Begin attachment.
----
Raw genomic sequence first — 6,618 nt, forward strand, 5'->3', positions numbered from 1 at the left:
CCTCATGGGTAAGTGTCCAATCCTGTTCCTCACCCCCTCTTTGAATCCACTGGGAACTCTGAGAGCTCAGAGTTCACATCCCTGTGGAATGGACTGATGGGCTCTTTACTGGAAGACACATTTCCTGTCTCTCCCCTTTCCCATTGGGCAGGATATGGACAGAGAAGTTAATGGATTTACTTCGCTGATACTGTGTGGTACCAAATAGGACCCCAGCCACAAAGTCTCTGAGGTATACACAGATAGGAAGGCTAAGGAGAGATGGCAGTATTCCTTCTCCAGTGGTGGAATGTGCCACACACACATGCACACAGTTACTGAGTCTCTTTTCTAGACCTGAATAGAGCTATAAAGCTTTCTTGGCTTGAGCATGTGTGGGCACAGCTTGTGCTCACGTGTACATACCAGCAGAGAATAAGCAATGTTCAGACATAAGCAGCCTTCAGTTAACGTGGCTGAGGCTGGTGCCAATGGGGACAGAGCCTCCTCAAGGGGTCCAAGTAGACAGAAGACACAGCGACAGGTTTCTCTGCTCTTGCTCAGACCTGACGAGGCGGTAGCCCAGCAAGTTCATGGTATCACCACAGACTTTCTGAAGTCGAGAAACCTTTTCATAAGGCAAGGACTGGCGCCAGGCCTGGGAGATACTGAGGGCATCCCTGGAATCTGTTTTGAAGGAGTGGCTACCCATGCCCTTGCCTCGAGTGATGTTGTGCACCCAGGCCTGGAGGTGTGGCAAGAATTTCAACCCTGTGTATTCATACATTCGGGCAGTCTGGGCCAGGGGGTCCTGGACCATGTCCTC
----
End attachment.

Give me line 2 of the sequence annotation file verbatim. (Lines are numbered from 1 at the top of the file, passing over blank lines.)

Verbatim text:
CCTCATGGGTAAGTGTCCAATCCTGTTCCTCACCCCCTCTTTGAATCCACTGGGAACTCTGAGAGCTCAGAGTTCACATCCCTGTGGAATGGACTGATGGGCTCTTTACTGGAAGACACATTTCCTGTCTCTCCCCTTTCCCATTGGGCAGGATATGGACAGAGAAGTTAATGGATTTACTTCGCTGATACTGTGTGGTACCAAATAGGACCCCAGCCACAAAGTCTCTGAGGTATACACAGATAGGAAGGCTAAGGAGAGATGGCAGTATTCCTTCTCCAGTGGTGGAATGTGCCACACACACATGCACACAGTTACTGAGTCTCTTTTCTAGACCTGAATAGAGCTATAAAGCTTTCTTGGCTTGAGCATGTGTGGGCACAGCTTGTGCTCACGTGTACATACCAGCAGAGAATAAGCAATGTTCAGACATAAGCAGCCTTCAGTTAACGTGGCTGAGGCTGGTGCCAATGGGGACAGAGCCTCCTCAAGGGGTCCAAGTAGACAGAAGACACAGCGACAGGTTTCTCTGCTCTTGCTCAGACCTGACGAGGCGGTAGCCCAGCAAGTTCATGGTATCACCACAGACTTTCTGAAGTCGAGAAACCTTTTCATAAGGCAAGGACTGGCGCCAGGCCTGGGAGATACTGAGGGCATCCCTGGAATCTGTTTTGAAGGAGTGGCTACCCATGCCCTTGCCTCGAGTGATGTTGTGCACCCAGGCCTGGAGGTGTGGCAAGAATTTCAACCCTGTGTATTCATACATTCGGGCAGTCTGGGCCAGGGGGTCCTGGACCATGTCCTC